Universities and NGO workers want their employers to develop a clearer and more effective risk strategy as they express greater sensitivity towards the dangers of business travel.

A study from TMC Key Travel, which specialises in the humanitarian and academic sectors, found almost half of the 2,000 respondents felt global incidents, political unrest and viral outbreaks had impacted the sense of security they or their colleagues felt when travelling.

While over a third of respondents (a drop of nearly 10 per cent from last year) are not put off travelling to higher-risk places, nearly two thirds stated that world events impacted their decision to travel.

However, the study showed the procedures behind such communications were less clear, with half of respondents stating they were either unaware of an established procedure to follow in an emergency situation or that a procedure didn’t exist at all.

“As our year-end data suggests, there is still a fair bit of work to be done in helping organisations be better prepared to provide employees with the right level of care,” said John O’Sullivan, Key Travel’s group marketing director.

“A formal travel risk policy, enforced risk assessments and clear well-communicated protocols play a useful role in increasing sense of safety and security across third sector organisations. To address inconsistencies and gaps within organisational risk management policies and processes, these must be robust and carefully applied,” he added.

The annual study from Key Travel with travellers and buyers aimed to get a better understanding of how NGOs and universities are managing travel-related risk within their organisations and how employees feel about travelling in a riskier environment.

Key Travel 8 quick tips to ‘supercharge’ travel risk management programmes

  1.     Start with having the risk policy written up, make it widely available in print and online, and have it embedded in travel policy to ensure that compliance to one automatically means compliance to the other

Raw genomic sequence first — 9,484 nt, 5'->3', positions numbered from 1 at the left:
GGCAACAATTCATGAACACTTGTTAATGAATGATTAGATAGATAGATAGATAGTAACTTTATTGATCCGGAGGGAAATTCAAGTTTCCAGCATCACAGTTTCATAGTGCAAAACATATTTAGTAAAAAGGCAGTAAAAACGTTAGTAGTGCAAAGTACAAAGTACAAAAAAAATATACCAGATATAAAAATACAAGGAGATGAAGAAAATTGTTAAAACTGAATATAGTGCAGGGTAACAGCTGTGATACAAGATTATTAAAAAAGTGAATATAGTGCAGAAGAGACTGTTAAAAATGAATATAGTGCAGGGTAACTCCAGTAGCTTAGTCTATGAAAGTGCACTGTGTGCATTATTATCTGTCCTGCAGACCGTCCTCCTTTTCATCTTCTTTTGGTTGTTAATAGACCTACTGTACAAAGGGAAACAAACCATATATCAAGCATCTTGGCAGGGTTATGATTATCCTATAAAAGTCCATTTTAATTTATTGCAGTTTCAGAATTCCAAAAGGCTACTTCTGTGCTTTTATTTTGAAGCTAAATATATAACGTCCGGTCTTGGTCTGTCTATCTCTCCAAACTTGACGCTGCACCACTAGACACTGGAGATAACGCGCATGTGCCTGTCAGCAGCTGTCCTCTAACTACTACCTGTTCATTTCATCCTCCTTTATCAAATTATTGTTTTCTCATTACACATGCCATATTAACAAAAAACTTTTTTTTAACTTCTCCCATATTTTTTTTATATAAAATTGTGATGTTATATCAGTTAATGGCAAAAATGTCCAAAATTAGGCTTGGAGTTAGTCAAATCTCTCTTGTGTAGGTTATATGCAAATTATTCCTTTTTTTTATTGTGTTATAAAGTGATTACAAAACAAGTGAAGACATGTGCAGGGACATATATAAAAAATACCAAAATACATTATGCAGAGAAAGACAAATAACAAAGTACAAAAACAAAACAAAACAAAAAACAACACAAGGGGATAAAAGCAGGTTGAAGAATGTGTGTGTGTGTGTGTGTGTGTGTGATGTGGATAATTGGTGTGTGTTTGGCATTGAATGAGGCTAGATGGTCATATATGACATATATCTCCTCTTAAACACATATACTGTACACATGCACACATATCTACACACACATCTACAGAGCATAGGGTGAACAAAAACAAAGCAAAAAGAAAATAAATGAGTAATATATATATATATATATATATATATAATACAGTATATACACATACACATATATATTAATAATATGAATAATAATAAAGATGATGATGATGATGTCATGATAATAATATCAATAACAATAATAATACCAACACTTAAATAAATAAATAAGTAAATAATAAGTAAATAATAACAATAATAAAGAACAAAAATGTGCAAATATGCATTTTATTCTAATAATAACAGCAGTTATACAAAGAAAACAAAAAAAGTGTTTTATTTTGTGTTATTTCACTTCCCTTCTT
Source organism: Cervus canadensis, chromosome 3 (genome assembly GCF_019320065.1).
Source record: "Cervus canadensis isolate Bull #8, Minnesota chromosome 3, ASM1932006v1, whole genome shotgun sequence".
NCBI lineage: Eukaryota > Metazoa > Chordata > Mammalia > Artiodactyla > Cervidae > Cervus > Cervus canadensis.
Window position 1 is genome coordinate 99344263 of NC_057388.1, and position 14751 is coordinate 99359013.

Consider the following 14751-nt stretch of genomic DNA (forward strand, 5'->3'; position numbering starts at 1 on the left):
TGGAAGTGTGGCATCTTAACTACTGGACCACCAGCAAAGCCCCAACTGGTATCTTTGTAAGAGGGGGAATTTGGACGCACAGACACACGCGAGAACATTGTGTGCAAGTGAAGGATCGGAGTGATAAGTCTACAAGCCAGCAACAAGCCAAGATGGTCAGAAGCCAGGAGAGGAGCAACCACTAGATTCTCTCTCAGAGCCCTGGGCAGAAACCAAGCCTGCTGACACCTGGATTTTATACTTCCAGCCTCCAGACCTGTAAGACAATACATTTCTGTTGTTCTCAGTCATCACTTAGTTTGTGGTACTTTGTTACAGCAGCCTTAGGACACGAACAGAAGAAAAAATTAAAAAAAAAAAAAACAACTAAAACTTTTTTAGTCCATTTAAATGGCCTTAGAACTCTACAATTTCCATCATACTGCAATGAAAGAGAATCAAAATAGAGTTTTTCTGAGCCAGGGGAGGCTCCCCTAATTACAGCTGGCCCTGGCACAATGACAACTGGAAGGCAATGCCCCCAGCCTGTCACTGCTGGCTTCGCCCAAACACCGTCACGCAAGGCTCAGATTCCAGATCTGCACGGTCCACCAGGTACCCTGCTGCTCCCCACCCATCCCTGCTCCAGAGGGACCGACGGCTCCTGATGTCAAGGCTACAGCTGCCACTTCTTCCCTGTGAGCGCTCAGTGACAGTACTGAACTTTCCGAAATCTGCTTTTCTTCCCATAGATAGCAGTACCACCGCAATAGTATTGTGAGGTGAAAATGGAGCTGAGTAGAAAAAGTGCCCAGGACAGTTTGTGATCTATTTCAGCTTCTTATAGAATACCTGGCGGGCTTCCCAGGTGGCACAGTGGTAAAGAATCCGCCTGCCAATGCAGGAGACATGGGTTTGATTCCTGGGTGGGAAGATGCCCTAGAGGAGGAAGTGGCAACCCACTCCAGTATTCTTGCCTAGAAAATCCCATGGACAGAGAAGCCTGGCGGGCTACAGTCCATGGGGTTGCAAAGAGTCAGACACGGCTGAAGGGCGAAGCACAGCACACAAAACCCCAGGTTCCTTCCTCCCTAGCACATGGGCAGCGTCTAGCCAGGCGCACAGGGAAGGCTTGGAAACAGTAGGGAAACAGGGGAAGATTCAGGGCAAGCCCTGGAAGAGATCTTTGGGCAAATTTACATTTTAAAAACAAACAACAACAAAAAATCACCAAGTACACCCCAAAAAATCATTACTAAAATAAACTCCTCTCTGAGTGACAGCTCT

2.     Create a team consisting of one person from each department and make one person responsible for executing that policy and communicating it to the institution’s Travel Management Company and other suppliers, to ensure compliance
  3.     Approach high risk and low risk destinations with the same care and attention – the institution and their employees need to be equally prepared for travel to both
  4.     The message should come from the top, for example the Vice Chancellor or Chief Executive, to ensure that best practice permeates throughout the organisation. This promotes compliance to a policy that should be mandated
  5.     Assess the health of employees before sending them overseas for periods of time. High blood pressure or cholesterol, medical history – heart attack, stroke – all this and more can be documented. Many people don’t even know their own blood type.  Mental health, stress and anxiety are also crucial factors
  6.     Create a link between HR and travel profiles, and ask travellers to update their profile each time they travel. This ensures all personal information is current
  7.     Continually assess whether security policies need to be changed, so review travel and risk programmes regularly, to ensure they are keeping up with an ever-changing world
  8.     Material created during debriefs should be used to create a knowledge bank, which becomes part of future briefings so that travellers benefit from the experience of others

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